Undergraduate Course: Society and Epigraphy in Roman Italy (ANHI10017)
|School||School of History, Classics and Archaeology
||College||College of Arts, Humanities and Social Sciences
|Credit level (Normal year taken)||SCQF Level 10 (Year 3 Undergraduate)
||Availability||Available to all students
|Summary||The course is an introduction to the study of the history of ancient Italy, c. 400-100 BC. This is a period of considerable changes and development on the Italian peninsula that led to the establishment of the Roman republican empire by the 1st century. The course will look in detail at the evidence for political, religious and economic activity of the non-Roman peoples, Roman colony foundation in Italy, and the relationship in general between the Romans and the Italics (esp. in central and southern Italy). The aim of the course is to allow students to gain a fuller understanding of the processes that led to the Roman control of the Italian pen-insula in the Hellenistic period.
The course offers focussed study of the history of so-called 'pre-Roman' Italy from the epigraphic record. Thus, the course aims to be an introduction to this major body of source material - i.e. epigraphy - as well as an in-depth analysis of Roman society from the epigraphic record. The focus will not be on the epigraphy of the single text - with its emphasis on linguistic knowledge and philological competence as opposed to other skills - but on the persuasive manipulation of bodies of inscriptions that pose a historical question despite often providing little else than a few lines of text, whether words or names. Such inscriptions do not require the student to have good or indeed any language skills at the beginning, and it is historians who are linguistic novices whom the course is designed to attract. The range of historical problems to be worked on will cut right across the linguistic landscape of what later came to be known as Roman Italy, thus including work not only on Latin inscriptions, but also for instance on Oscan or Umbrian texts.
A typical class schedule may look like this:
Class 1: Introduction & Lecture: What is Epigraphy?
Class 2: Lecture: The Italians and Rome AND Tutorial: Italy and its peoples - Part 1
Class 3: Lecture: The Roman conquest of Italy - so-called AND Tutorial: Italy and its peoples - Part 2
Class 4: Lecture: Deciphering Latin epitaphs AND Tutorial: Interpreting Latin epitaphs
Class 5: Museum session
Class 6: Lecture: Working with epigraphic handbooks AND Tutorial: Writing an epigraphic commentary
Class 7: Epigraphic Class Test
Class 8: CIL I(2) 581 - Student Presentations
Class 9: CIL I(2) 638 - Student Presentations
Class 10: CIL I(2) 709 - Student Presentations
Class 11: Lecture: The Social War AND Tutorial: Epigraphy and ancient Italy: Q&A
In addition to teacher-led instruction, students will be grouped in small teams and given a new epigraphic 'puzzle' each week that is relevant both for an understanding of society in Roman Italy and for the study of epigraphy. These 'puzzles' may require geographical mapping, quantitative analysis, interpretation of the epigraphic habit, etc. Students will have to present the underlying historical problem and argue their team's interpretation of it against those of the other teams at the ensuing class meeting.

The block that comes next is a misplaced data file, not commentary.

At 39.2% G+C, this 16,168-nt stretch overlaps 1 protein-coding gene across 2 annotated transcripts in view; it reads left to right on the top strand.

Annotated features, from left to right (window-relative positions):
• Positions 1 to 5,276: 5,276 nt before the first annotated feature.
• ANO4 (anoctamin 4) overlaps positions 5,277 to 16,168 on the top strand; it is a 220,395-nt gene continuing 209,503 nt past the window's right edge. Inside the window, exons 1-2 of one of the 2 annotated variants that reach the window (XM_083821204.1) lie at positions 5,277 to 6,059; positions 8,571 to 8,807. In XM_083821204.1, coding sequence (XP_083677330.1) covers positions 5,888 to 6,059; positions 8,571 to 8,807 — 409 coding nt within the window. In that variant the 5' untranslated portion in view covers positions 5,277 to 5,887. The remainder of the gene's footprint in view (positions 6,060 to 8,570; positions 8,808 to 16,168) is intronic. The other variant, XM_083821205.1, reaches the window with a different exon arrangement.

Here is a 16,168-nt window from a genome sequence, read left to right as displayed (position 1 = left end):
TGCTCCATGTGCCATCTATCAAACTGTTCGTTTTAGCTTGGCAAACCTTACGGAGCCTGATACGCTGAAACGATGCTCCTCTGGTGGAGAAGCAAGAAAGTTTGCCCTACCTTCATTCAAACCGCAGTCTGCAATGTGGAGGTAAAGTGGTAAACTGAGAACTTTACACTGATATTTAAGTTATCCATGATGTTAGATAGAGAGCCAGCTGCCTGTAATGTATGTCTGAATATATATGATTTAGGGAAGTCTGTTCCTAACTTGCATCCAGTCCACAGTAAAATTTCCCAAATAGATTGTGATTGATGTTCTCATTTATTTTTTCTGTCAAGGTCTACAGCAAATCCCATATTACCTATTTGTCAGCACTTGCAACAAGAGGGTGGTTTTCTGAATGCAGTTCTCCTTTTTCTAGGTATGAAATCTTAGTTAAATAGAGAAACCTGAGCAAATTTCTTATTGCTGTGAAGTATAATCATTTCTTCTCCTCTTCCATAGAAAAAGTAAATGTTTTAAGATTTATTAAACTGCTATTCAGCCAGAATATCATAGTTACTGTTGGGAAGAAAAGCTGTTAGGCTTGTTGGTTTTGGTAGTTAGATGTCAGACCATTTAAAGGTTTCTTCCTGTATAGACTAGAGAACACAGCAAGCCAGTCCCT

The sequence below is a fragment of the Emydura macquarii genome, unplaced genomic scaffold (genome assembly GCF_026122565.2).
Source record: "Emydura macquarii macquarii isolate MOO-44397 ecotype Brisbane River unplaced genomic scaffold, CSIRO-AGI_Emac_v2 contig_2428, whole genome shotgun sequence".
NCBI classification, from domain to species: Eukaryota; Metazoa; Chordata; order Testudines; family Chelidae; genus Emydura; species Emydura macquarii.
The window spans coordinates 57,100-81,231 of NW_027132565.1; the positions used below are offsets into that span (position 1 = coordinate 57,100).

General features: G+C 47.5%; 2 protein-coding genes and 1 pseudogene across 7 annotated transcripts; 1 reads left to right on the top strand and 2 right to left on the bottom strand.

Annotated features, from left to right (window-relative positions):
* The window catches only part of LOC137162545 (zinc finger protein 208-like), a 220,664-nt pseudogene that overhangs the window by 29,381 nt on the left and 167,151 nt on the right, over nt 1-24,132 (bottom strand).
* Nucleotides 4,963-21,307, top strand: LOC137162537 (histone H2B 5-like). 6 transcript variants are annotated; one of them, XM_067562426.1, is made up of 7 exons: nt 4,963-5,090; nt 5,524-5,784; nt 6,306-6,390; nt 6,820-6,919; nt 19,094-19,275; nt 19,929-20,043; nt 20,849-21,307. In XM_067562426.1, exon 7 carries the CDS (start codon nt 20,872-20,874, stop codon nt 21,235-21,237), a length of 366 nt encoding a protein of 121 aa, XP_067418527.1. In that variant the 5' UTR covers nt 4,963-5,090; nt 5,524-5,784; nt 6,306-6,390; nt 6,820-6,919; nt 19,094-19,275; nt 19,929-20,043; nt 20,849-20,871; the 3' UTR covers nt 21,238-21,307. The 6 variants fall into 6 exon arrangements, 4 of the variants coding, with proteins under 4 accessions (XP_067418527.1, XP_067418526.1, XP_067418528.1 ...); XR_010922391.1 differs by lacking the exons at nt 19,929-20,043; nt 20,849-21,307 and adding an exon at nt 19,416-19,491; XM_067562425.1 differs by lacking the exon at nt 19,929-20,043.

Information for Visiting Students
|Pre-requisites||Visiting students should usually have at least 3 courses in Classics related subject matter(at least 2 of which should be in Ancient History) at grade B or above (or be predicted to obtain this) for entry to this course. We will only consider University/College level courses.
|High Demand Course?
Course Delivery Information
|Not being delivered|
On completion of this course, the student will be able to:
- demonstrate in coursework and class discussion an understanding of the discipline ('epigraphy') and its importance for the historian
- demonstrate in coursework and class discussion an ability to use critically a variety of different methodologies and approaches to this body of source material
- demonstrate in coursework and class discussion an understanding of the complexity of the history of 'pre-Roman' Italy and the histories of its various 'peoples'
- demonstrate in coursework and class discussion a familiarity with real artefacts (in a museum context)
- demonstrate in coursework and class discussion bibliographical research skills to enable students to find independently additional information and epigraphic material relating to the study of society in Roman Italy
|J. Bodel, Epigraphic Evidence. Ancient History from Inscriptions (2001)|
G. Bradley et al., Ancient Italy (2007)
G. Bradley, Ancient Umbria (2000)
M.H. Crawford, 'Italy and Rome', JRS 71 (1981), 153-160
E. Dench, From Barbarians to New Men: Greek, Roman, and Modern Perceptions of Peoples from the Central Apennines (1995)
M.W. Frederiksen, Campania (1984)
W.V. Harris, Rome in Etruria and Umbria (1971)
L. Isayev, Inside Ancient Lucania (2007)
A. Keaveney, Rome and the Unification of Italy (1987)
K. Lomas, Rome and the Western Greeks, 350BC-AD200 (1993)
K. Lomas, Roman Italy, 338BC-AD200. A Sourcebook (1996)
L. Keppie, Understanding Roman Inscriptions (1991)
|Graduate Attributes and Skills
|Additional Class Delivery Information
||Museum sessions to handle original source material will be arranged additionally; dates and times to be confirmed.
|Course organiser||Dr Ulrike Roth
Tel: (0131 6)50 3586